Affirmative answers to these questions are not the end, but rather form a strong foundation upon which you can continue building.

    3. Develop Authentic Relationships 🖤

    If you are a leader of an organization that is not prioritizing the recruitment, promotion and advocacy of black employees, then your voice against racism and social injustice will be in vain.

    If you’re trying to become a genuine ally, strive to foster meaningful relationships with the Black women in your organization. It's imperative that you have some patience and don't expect instantaneous results if you haven't put forth any effort before now. A solid basis of trust takes time; however, it can be very worthwhile in the end!

    • Take advantage of the fantastic opportunities offered by employee resource groups (ERGs) and other multicultural support organizations at your workplace.

    • Show initiative and take the first step to reach out to a Black woman with an invitation for coffee or lunch (virtually if you are working remotely) in order to get acquainted.

    • Demonstrate your vulnerability in conversations. Openly expressing yourself and revealing yourself builds trust and strengthens relationships.

    4. Speak Up: Silence is deafening 🖤

    Regrettably, racism has caused Black women to be marginalized and judged based on harmful stereotypes that hinder their professional development. Moreover, Black women must combat gendered and racialized stereotypes that paint them as belligerent and overly assertive.

    Due to these widespread stereotypes, Black women experience a wide variety of microaggressions in the workplace. For instance, while her white and male counterparts are viewed as assertive when they exhibit similar behavior, she may be judged for “having an attitude”.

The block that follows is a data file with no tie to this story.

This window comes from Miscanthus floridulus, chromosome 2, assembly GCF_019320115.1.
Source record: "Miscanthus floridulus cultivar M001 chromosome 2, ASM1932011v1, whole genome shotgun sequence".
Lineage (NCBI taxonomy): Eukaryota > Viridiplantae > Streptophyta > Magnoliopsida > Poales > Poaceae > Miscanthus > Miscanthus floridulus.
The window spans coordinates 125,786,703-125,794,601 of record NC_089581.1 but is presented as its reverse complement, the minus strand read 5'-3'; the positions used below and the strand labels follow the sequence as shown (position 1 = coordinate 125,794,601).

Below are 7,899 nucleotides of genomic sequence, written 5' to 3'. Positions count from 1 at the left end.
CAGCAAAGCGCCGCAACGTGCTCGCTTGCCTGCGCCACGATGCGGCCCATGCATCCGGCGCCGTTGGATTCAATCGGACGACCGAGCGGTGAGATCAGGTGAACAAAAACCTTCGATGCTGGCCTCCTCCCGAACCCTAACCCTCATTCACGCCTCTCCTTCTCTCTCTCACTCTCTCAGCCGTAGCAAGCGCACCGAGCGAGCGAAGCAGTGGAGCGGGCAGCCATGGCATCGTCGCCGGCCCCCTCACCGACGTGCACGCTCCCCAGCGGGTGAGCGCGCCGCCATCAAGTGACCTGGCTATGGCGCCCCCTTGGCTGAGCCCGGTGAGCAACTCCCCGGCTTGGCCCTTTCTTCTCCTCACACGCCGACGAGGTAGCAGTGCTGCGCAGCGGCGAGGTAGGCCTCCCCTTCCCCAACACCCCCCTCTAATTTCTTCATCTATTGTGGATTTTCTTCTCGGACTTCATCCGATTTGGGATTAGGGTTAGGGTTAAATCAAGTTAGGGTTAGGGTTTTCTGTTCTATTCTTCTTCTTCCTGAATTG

• Challenge the stereotype: “Why do you think say she has an attitude?”

    • Help others reimagine their approach in a more equitable way: “Her outspoken attitude is exactly what we need to come to a rapid resolution on this project - she's the leader that will guide us there.”

    • Identify problems in certain statements: “You know, in comparison to white women and men, Black women are frequently seen in a disadvantageous light when they demonstrate assertiveness..”

    5. Amplify Visibility 🖤

    As an ally, you have the unique opportunity to amplify and celebrate the accomplishments of Black women in your workplace.

    Here are a few actions you can take to amplify the success of Black women:

    • As Black women are often excluded from networking with senior leaders, recognize and seize opportunities to promote them in your next conversation. Mentions of their successes can have a long-lasting impression at the right moment!

    • As you consider your organization's culture, how do accomplishments get celebrated and credited? Utilize that understanding to recognize the successes of your colleagues using the proper channels, like a formal peer recognition system or an email to their manager. If your company has them in place already, make use of those systems!

    • Identify when an idea from a Black woman has been disregarded, and bring it back to the attention of the group. For example, if in a meeting you hear something like “I think Aisha just shared an excellent suggestion - let's explore that further". Doing this will ensure her contribution isn't ignored or forgotten.

    You may think, "This looks like too much effort." And it is! Being an ally requires thoughtful and persistent action; don't let that dissuade you. The battle for inclusivity, justice, and equality in the workplace will outlive hashtags and Instagram posts. Hence, it's essential to actively engage in this mission if we want to create sustainable change.